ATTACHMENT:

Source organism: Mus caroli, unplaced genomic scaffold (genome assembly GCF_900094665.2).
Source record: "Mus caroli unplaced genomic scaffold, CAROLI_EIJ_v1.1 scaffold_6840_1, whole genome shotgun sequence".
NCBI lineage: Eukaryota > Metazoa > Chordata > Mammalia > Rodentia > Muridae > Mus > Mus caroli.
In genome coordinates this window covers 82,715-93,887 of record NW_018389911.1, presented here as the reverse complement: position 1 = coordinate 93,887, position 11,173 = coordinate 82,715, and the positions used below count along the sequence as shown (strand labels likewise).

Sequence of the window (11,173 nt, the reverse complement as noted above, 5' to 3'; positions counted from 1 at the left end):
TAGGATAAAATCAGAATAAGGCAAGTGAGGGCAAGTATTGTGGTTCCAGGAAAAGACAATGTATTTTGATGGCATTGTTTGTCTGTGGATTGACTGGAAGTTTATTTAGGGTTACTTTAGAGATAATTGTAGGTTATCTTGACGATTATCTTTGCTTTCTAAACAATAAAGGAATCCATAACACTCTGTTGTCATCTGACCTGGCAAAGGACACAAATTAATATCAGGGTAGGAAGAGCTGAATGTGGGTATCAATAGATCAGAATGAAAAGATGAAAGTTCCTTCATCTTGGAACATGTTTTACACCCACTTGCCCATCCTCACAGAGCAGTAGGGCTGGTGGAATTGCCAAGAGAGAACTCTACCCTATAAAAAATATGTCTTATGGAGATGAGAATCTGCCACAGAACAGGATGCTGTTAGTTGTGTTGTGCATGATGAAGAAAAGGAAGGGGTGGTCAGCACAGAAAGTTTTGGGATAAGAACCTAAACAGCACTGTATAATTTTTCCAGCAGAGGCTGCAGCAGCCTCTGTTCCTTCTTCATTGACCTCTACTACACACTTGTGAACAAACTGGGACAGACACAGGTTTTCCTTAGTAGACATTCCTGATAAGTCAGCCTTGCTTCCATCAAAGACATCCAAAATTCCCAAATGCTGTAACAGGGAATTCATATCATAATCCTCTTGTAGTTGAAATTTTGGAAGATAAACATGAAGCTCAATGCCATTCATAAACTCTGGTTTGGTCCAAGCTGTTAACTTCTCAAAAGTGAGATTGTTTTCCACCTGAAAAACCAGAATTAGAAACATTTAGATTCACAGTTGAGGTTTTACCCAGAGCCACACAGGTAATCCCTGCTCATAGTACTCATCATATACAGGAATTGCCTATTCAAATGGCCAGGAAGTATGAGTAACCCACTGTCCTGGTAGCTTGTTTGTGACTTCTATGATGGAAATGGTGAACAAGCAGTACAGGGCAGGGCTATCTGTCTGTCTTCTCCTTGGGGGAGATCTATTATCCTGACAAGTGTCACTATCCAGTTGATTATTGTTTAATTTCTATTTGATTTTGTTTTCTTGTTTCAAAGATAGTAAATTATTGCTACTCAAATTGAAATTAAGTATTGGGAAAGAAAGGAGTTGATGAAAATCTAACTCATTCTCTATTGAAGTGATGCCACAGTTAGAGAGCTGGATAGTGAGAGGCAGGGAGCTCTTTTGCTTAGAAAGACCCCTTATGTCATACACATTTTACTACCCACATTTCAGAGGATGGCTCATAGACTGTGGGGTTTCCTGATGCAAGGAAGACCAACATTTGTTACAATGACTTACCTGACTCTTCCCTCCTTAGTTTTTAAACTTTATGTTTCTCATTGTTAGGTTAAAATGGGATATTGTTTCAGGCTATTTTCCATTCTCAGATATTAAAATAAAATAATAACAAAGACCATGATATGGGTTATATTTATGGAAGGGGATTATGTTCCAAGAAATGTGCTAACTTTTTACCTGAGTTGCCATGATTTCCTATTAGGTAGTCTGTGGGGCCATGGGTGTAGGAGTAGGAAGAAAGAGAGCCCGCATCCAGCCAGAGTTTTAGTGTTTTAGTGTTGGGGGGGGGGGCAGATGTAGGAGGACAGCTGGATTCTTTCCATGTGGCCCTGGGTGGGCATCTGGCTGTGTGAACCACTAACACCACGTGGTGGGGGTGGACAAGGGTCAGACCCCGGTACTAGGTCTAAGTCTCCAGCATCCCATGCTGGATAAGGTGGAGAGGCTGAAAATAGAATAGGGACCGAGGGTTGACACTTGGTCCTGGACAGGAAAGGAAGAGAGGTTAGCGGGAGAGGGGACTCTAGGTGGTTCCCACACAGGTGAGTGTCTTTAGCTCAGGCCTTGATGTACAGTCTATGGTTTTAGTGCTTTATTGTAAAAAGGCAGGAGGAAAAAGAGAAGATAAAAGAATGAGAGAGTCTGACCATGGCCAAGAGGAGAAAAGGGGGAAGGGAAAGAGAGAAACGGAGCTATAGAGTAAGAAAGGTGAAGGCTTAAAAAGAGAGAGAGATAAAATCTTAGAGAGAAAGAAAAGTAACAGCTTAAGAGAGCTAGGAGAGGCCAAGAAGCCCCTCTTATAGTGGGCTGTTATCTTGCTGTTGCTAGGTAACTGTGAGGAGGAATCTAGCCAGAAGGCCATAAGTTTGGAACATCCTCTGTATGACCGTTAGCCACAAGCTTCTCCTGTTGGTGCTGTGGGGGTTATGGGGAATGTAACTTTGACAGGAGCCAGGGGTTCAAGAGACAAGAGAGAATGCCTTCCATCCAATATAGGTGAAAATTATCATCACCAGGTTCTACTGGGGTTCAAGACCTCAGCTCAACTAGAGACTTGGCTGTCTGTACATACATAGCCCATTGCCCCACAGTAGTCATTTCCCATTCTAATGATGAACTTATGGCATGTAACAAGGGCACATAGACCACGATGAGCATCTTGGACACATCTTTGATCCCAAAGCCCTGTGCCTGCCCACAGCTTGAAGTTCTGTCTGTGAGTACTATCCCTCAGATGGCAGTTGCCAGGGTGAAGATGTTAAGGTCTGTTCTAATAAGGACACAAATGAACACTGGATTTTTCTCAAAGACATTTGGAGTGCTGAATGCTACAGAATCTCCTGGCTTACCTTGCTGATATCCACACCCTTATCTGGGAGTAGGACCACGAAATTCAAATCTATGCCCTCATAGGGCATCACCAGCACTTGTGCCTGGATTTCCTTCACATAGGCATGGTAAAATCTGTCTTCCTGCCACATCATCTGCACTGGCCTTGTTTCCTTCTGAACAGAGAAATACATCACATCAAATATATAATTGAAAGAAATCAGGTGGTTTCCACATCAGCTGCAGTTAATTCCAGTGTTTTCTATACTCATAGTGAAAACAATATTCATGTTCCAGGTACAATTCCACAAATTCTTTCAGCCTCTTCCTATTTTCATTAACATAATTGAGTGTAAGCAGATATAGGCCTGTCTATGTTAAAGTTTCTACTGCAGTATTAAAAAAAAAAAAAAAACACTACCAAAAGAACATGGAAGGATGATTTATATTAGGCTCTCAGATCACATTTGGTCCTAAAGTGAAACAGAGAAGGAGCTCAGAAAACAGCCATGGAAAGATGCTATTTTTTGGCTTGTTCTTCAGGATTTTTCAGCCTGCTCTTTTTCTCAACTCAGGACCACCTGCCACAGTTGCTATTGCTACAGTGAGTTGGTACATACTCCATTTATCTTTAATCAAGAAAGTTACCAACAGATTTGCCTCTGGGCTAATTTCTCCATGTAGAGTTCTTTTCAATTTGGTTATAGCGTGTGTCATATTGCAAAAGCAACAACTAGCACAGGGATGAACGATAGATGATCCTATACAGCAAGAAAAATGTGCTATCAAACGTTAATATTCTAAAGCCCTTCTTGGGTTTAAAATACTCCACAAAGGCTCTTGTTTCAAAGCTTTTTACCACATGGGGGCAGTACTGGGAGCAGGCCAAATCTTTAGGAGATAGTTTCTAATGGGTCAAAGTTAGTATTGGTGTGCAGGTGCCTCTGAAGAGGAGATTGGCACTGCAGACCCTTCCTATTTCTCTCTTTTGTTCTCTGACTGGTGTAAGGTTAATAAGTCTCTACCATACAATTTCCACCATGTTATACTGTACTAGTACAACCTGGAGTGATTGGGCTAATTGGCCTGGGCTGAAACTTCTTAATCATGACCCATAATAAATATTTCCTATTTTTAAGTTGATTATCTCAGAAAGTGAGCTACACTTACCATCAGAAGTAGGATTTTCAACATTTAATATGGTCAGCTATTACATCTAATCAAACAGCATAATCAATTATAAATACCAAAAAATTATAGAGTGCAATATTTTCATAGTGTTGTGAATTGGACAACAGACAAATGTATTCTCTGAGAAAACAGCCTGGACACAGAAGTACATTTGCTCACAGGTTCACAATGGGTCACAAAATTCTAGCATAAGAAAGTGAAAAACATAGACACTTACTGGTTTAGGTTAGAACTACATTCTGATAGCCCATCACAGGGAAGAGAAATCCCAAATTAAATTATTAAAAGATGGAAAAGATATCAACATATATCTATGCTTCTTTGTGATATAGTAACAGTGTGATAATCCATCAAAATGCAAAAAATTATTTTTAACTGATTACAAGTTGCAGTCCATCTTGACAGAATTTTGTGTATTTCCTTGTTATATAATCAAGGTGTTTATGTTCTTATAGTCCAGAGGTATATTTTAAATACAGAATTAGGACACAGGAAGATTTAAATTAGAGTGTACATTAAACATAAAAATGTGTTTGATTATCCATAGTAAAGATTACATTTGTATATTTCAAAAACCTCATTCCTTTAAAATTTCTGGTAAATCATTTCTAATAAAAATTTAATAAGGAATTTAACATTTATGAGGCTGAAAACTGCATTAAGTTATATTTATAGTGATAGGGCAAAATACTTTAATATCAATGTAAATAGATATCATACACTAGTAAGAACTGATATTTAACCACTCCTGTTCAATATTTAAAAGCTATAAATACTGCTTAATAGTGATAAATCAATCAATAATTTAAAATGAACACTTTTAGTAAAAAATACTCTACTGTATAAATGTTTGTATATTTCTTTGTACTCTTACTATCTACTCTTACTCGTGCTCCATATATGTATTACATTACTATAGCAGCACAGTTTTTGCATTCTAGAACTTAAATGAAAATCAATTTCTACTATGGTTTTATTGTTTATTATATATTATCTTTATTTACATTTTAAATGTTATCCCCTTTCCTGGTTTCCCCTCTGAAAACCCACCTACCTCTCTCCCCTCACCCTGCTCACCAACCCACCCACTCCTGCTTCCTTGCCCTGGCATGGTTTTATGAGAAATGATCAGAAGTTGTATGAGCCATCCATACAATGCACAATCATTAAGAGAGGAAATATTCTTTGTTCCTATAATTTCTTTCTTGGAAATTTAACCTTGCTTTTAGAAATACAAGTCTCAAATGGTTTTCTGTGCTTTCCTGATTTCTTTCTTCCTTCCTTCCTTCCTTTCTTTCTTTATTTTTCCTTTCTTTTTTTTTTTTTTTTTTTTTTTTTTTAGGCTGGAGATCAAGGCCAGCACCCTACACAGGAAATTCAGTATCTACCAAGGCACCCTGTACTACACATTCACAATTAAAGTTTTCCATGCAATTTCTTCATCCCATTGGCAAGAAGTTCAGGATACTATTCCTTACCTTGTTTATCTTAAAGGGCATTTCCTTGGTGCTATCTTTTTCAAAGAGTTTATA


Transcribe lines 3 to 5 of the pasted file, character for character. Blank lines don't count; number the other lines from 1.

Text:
NCBI lineage: Eukaryota > Metazoa > Chordata > Mammalia > Rodentia > Muridae > Mus > Mus caroli.
In genome coordinates this window covers 82,715-93,887 of record NW_018389911.1, presented here as the reverse complement: position 1 = coordinate 93,887, position 11,173 = coordinate 82,715, and the positions used below count along the sequence as shown (strand labels likewise).

Sequence of the window (11,173 nt, the reverse complement as noted above, 5' to 3'; positions counted from 1 at the left end):